Qld Police go war-driving for insecure Wi-Fi


news As part of the National Consumer Fraud Week currently underway, the Queensland Police Service is launching a new project aimed at encouraging the public to check their wireless internet connection and ensure it is secure, which entails it driving around the state and detecting unsecured wireless networks.

The so-called ‘War Driving Project’ has been rolled out by the Queensland police under the aegis of the State Crime Operations Command’s Fraud and Corporate Crime Group. As part of this drive, police are planning to conduct patrols of residential and commercial areas to identify unprotected internet connections. This would be followed by a letter dropped into letterboxes in the area which would contain information on how to effectively secure Internet connections. Detective Superintendent Brian Hay, however, urged the public to proactively check their Internet connections at the earliest instead of waiting for the police drive to begin.

Hay said police have identified a large number of homes and businesses within the greater Brisbane area with unsecure wireless connections – these are vulnerable to easy hacking and infiltration. In addition to exposing their personal data like bank statements and credit card numbers to fraudsters, subscribers are at high risk of becoming targets of online fraud. Hay highlighted the danger this spelt to the Internet subscriber when he remarked that these people may as well put their bank account details, passwords and personal details on a billboard on the side of the highway.

A similarly dangerous trend in Sydney was recently brought to light by a Fairfax investigation that discovered unsecured Wi-Fi networks in 10 out of 20 residential locations visited during a test across Sydney. Estimates put the number of unsecured networks across Sydney at more than 10,000.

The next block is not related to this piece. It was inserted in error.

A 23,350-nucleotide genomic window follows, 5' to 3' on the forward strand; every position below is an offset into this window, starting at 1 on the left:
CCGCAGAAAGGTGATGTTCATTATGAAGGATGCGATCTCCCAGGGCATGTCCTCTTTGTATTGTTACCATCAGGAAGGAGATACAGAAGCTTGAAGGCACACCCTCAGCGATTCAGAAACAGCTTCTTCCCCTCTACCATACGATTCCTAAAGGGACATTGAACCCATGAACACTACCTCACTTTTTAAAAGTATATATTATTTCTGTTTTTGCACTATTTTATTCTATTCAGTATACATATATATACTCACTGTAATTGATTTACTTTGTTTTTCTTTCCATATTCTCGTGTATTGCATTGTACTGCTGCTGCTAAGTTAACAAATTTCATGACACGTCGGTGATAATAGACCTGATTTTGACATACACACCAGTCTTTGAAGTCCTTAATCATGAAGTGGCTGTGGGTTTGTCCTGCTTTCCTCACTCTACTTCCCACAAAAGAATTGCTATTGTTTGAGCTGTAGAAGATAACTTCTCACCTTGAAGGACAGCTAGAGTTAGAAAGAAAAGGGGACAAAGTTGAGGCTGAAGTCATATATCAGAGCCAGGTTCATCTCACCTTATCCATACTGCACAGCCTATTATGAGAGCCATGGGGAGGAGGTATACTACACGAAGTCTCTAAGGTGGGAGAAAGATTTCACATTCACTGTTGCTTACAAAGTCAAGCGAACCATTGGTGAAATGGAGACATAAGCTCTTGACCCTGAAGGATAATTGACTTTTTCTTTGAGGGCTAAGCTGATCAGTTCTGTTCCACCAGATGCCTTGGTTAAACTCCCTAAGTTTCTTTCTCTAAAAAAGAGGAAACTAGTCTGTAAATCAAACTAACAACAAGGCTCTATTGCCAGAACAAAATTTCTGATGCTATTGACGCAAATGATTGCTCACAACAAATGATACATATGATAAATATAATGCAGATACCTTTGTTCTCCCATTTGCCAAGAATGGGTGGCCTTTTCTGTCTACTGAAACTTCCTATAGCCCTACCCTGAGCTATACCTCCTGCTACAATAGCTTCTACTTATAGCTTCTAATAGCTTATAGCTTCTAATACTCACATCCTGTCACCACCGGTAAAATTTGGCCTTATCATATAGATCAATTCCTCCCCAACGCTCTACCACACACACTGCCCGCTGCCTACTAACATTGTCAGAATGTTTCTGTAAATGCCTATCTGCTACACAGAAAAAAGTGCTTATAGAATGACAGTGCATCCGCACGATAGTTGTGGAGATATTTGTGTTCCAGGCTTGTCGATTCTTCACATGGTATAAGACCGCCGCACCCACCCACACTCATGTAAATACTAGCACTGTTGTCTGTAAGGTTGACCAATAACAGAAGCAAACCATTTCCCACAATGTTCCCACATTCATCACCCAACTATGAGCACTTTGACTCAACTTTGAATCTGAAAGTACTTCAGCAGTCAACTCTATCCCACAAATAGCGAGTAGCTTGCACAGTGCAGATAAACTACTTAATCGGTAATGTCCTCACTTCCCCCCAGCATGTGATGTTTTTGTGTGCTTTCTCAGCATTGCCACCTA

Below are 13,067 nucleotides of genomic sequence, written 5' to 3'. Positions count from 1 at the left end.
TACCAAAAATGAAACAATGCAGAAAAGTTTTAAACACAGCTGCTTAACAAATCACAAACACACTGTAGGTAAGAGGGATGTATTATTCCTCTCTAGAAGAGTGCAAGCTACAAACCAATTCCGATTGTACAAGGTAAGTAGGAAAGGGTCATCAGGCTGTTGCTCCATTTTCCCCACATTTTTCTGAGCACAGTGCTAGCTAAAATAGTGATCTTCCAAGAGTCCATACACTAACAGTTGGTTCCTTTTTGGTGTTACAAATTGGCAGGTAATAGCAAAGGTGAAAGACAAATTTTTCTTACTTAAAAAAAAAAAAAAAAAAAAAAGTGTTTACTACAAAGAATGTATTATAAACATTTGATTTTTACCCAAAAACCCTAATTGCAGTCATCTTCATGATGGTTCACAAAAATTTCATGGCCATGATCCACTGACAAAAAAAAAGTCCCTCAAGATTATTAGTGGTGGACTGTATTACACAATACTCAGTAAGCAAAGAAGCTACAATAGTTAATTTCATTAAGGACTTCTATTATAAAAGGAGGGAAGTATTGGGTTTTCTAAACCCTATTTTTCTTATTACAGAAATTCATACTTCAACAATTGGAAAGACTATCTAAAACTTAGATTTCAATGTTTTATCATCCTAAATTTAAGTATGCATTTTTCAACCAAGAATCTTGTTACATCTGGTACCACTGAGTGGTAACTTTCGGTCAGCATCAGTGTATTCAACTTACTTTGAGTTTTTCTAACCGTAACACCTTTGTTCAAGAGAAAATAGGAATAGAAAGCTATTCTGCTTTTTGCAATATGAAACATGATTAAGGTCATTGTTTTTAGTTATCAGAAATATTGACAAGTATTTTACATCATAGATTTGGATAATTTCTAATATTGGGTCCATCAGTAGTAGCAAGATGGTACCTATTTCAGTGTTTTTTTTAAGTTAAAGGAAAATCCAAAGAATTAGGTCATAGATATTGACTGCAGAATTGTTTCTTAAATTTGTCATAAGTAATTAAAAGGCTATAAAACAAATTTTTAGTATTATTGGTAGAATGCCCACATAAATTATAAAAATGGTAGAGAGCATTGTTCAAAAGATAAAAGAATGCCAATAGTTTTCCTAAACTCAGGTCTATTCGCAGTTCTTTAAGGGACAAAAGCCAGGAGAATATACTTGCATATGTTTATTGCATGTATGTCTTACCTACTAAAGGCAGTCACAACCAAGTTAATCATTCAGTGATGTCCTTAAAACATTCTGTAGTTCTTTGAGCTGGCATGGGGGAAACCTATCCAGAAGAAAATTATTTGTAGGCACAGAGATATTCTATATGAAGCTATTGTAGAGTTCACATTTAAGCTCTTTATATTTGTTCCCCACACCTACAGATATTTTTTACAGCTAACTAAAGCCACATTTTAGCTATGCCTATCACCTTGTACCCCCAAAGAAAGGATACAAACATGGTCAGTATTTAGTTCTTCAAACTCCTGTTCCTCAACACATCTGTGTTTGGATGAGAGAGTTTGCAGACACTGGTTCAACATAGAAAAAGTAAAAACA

The Queensland Police Service News article also highlighted that ‘open’ wireless connections (access points) were the biggest concern for the police – where a hacker could gain entry into the network and access such a connection, leading to identity theft. Another off-shoot of an ‘open’ connection is that a Wi-Fi hijacker could easily monitor online activities of the subscriber.

Likewise, the police are also apprehensive about access points that use ‘WEP’ (Wired Equivalent Privacy) encryption as their only means of security. This is an old-fashioned form of encryption that offers limited protection. “Having WEP encryption is like using a closed screen door as your sole means of security at home,” observed Hay. He strongly recommended the WPA or WPA2 security encryption as it offered a higher degree of protection.

Additional information on the War Driving Project or for tips on how to secure your Internet connection, are available on the Queensland Police Service website. The Queensland Police requests anyone with information that could assist the police in their investigations to contact Crime Stoppers anonymously via 1800 333 000 or through its website.